Harriett Baldwin writes for ConservativeHome.
As a Conservative, I stand for equality of opportunity. I am proud to be a member of a Party that wants every person born in this country to thrive and to prosper. That we have been able to select female leaders and see a diverse and talented cohort of Ministers in the highest roles in Government is a testament to the Conservative principle of meritocracy.
Conservatives have made huge progress at other levels of politics too. The Women2Win initiative now brings strong, capable female candidates forward at every level and in the House of Commons we move ever closer to a 50:50 spilt of men and women. And yet as only the 341st female Member of Parliament, ever, I continue to work hard to encourage more women to enter politics. The #AskHerToStand campaign is one of my current focuses in politics, whether it is talking to school children or work experience students, or looking for candidates to come forward for public office.
Yet committed efforts to bring full equality to Parliament are not reflected down the corridor in the House of Lords. One-eighth of seats are reserved for men only – that’s the 92 seats solely for hereditary peers.
This week, I am introducing a Private Members’ Bill to allow firstborn daughters the chance of inheriting their father’s title, and receive a place in the House of Lords on the same terms as eldest sons.
My Bill would not apply immediately when a son is due to inherit a title, and it would certainly not be retrospective. If there were already a son in the line of succession, that would remain the case. The Bill would affect 803 hereditary peers, including 24 dukes, 34 marquesses, 191 earls, 115 discounts, and 426 barons, and four countesses and nine baronesses in their own right.
Each of them could potentially be one of the 92 hereditary peers or be on the register to stand as a hereditary peer in a by-election to the House of Lords. I understand that the register of peers for the by-elections has 210 peers on it, only one of whom is female. It is therefore already possible to be a female hereditary peer, but because of the current system, that does not happen as routinely as it does for males. The system is not fair.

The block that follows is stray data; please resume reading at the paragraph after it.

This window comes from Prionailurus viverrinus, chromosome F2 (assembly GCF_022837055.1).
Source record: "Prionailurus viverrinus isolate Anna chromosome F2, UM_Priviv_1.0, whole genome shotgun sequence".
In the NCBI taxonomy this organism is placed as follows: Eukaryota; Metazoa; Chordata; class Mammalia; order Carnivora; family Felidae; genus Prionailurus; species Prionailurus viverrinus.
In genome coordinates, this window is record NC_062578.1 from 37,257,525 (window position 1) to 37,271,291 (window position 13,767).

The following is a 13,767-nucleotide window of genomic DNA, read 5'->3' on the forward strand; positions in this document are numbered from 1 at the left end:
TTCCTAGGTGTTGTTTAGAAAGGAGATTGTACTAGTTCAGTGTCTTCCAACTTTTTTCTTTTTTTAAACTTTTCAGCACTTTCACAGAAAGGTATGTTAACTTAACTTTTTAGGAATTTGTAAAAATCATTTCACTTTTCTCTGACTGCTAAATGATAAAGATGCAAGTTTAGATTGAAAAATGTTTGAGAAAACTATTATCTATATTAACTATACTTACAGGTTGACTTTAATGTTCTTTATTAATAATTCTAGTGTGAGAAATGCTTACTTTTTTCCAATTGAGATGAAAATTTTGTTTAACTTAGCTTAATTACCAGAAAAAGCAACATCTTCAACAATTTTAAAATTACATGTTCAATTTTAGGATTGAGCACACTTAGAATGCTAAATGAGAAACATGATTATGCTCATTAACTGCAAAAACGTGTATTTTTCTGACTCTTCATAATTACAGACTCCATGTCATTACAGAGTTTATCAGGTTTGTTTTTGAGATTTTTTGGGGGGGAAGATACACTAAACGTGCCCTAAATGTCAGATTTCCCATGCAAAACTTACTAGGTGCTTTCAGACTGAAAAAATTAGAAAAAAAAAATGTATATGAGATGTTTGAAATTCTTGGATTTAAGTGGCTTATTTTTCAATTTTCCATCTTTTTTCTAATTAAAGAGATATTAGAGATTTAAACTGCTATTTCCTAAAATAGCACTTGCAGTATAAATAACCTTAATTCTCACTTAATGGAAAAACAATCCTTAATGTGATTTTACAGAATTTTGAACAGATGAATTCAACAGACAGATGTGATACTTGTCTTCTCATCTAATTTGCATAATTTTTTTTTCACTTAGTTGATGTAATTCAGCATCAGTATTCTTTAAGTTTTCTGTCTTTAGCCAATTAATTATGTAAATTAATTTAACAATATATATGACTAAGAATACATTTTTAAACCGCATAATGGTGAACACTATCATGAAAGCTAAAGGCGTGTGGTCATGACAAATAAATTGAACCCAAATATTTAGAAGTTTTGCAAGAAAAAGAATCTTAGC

Whatever your views on the ‘other place’ or on hereditary peerages more generally, I am sure everyone can agree that embedded sex discrimination is simply not acceptable.
This issue was a matter of acute constitutional debate in the early years of the coalition Government. With the now Prince and Princess of Wales planning a family, the Crown accepted the need for reform. It acted decisively and Parliament passed the Succession to the Crown Act in 2013, which amended the provisions of the Bill of Rights and the Act of Settlement to end the system of male primogeniture. Thanks to this legislation, Prince George’s first-born son or daughter will become the monarch regardless of their sex. And yet our upper house has not yet implemented this vital reform.
I have always found it hard to justify the way in which we have embedded constitutional sexism in our own Parliament when I travel abroad on my Parliamentary duties. Our Parliament is regarded as an effective legislature, but I know we would shine stronger if we could make this simple change.
This is an issue that has come before Parliament before. I introduced a similar Bill as part of a Ten Minute Rule debate in the last Parliament. I pay tribute to my colleagues Mary Macleod and Philip Davies MP, who also brought this principle to the floor of the House of Commons in 2013 and 2019 respectively and I am grateful for the support of the Daughters’ Rights campaign group which has been working for more than a decade to shift the goalposts and bring change to the House of Lords. In parallel to this Bill, the group continues to lobby the European Court of Human Rights which can, and in my view should, consider and rule on this matter.
I am pleased to say that my Bill has strong cross-party support and an impressive cohort of colleagues have supported this call for this simple piece of constitutional reform. That weight of support encouraged Ministers to meet with me to discuss what can be supported by the Government. The conversations have been largely constructive, and I know that this issue is under consideration. I am hopeful it will be part of the next Conservative election manifesto.
However, I encourage the Government not to wait until then to support my simple piece of important constitutional reform. If I get the chance to debate this matter again in the House of Commons, I will make that point. It simply cannot be right to allow inequality in our legislature. It must surely be time to smash the Parliamentary glass ceiling and bring modern-day values to this last bastion of parliamentary sexism.